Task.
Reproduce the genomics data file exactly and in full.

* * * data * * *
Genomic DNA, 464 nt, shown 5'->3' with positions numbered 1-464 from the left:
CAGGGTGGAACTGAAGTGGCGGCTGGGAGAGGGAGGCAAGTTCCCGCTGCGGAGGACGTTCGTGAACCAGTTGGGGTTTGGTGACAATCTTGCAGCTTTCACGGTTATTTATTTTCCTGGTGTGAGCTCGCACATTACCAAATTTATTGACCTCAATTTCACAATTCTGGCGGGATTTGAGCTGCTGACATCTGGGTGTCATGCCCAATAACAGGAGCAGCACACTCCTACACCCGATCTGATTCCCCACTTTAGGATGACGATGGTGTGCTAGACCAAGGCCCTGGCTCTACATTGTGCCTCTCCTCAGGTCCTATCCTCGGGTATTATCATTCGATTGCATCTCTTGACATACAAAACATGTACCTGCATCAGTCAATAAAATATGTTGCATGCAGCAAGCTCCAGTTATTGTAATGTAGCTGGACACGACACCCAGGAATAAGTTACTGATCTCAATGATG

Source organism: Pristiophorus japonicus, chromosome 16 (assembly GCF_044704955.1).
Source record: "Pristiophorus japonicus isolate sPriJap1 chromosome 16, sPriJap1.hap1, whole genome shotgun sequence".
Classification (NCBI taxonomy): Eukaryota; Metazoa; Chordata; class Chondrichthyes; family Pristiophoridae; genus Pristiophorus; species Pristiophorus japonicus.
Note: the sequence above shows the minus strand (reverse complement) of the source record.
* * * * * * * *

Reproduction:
Genomic DNA, 464 nt, shown 5'->3' with positions numbered 1-464 from the left:
CAGGGTGGAACTGAAGTGGCGGCTGGGAGAGGGAGGCAAGTTCCCGCTGCGGAGGACGTTCGTGAACCAGTTGGGGTTTGGTGACAATCTTGCAGCTTTCACGGTTATTTATTTTCCTGGTGTGAGCTCGCACATTACCAAATTTATTGACCTCAATTTCACAATTCTGGCGGGATTTGAGCTGCTGACATCTGGGTGTCATGCCCAATAACAGGAGCAGCACACTCCTACACCCGATCTGATTCCCCACTTTAGGATGACGATGGTGTGCTAGACCAAGGCCCTGGCTCTACATTGTGCCTCTCCTCAGGTCCTATCCTCGGGTATTATCATTCGATTGCATCTCTTGACATACAAAACATGTACCTGCATCAGTCAATAAAATATGTTGCATGCAGCAAGCTCCAGTTATTGTAATGTAGCTGGACACGACACCCAGGAATAAGTTACTGATCTCAATGATG

Source organism: Pristiophorus japonicus, chromosome 16 (assembly GCF_044704955.1).
Source record: "Pristiophorus japonicus isolate sPriJap1 chromosome 16, sPriJap1.hap1, whole genome shotgun sequence".
Classification (NCBI taxonomy): Eukaryota; Metazoa; Chordata; class Chondrichthyes; family Pristiophoridae; genus Pristiophorus; species Pristiophorus japonicus.
Note: the sequence above shows the minus strand (reverse complement) of the source record.